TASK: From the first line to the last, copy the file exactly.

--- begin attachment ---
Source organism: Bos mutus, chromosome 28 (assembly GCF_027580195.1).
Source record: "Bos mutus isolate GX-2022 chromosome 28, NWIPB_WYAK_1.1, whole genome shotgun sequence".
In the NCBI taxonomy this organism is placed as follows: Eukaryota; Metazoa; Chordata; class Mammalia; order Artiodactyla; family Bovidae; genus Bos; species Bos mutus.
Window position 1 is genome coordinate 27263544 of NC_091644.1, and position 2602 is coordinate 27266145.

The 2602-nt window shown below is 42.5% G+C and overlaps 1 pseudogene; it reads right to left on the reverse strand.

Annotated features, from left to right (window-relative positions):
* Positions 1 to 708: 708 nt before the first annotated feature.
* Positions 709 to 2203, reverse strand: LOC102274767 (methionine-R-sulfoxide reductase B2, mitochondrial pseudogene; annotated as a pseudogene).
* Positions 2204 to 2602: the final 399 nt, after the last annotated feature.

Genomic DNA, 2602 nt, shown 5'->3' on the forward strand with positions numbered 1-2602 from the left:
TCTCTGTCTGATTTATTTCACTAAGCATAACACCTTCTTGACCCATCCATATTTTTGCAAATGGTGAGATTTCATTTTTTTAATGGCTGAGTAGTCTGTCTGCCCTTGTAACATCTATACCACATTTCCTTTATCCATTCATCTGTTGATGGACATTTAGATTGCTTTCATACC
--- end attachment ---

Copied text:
Source organism: Bos mutus, chromosome 28 (assembly GCF_027580195.1).
Source record: "Bos mutus isolate GX-2022 chromosome 28, NWIPB_WYAK_1.1, whole genome shotgun sequence".
In the NCBI taxonomy this organism is placed as follows: Eukaryota; Metazoa; Chordata; class Mammalia; order Artiodactyla; family Bovidae; genus Bos; species Bos mutus.
Window position 1 is genome coordinate 27263544 of NC_091644.1, and position 2602 is coordinate 27266145.

The 2602-nt window shown below is 42.5% G+C and overlaps 1 pseudogene; it reads right to left on the reverse strand.

Annotated features, from left to right (window-relative positions):
* Positions 1 to 708: 708 nt before the first annotated feature.
* Positions 709 to 2203, reverse strand: LOC102274767 (methionine-R-sulfoxide reductase B2, mitochondrial pseudogene; annotated as a pseudogene).
* Positions 2204 to 2602: the final 399 nt, after the last annotated feature.

Genomic DNA, 2602 nt, shown 5'->3' on the forward strand with positions numbered 1-2602 from the left:
TCTCTGTCTGATTTATTTCACTAAGCATAACACCTTCTTGACCCATCCATATTTTTGCAAATGGTGAGATTTCATTTTTTTAATGGCTGAGTAGTCTGTCTGCCCTTGTAACATCTATACCACATTTCCTTTATCCATTCATCTGTTGATGGACATTTAGATTGCTTTCATACC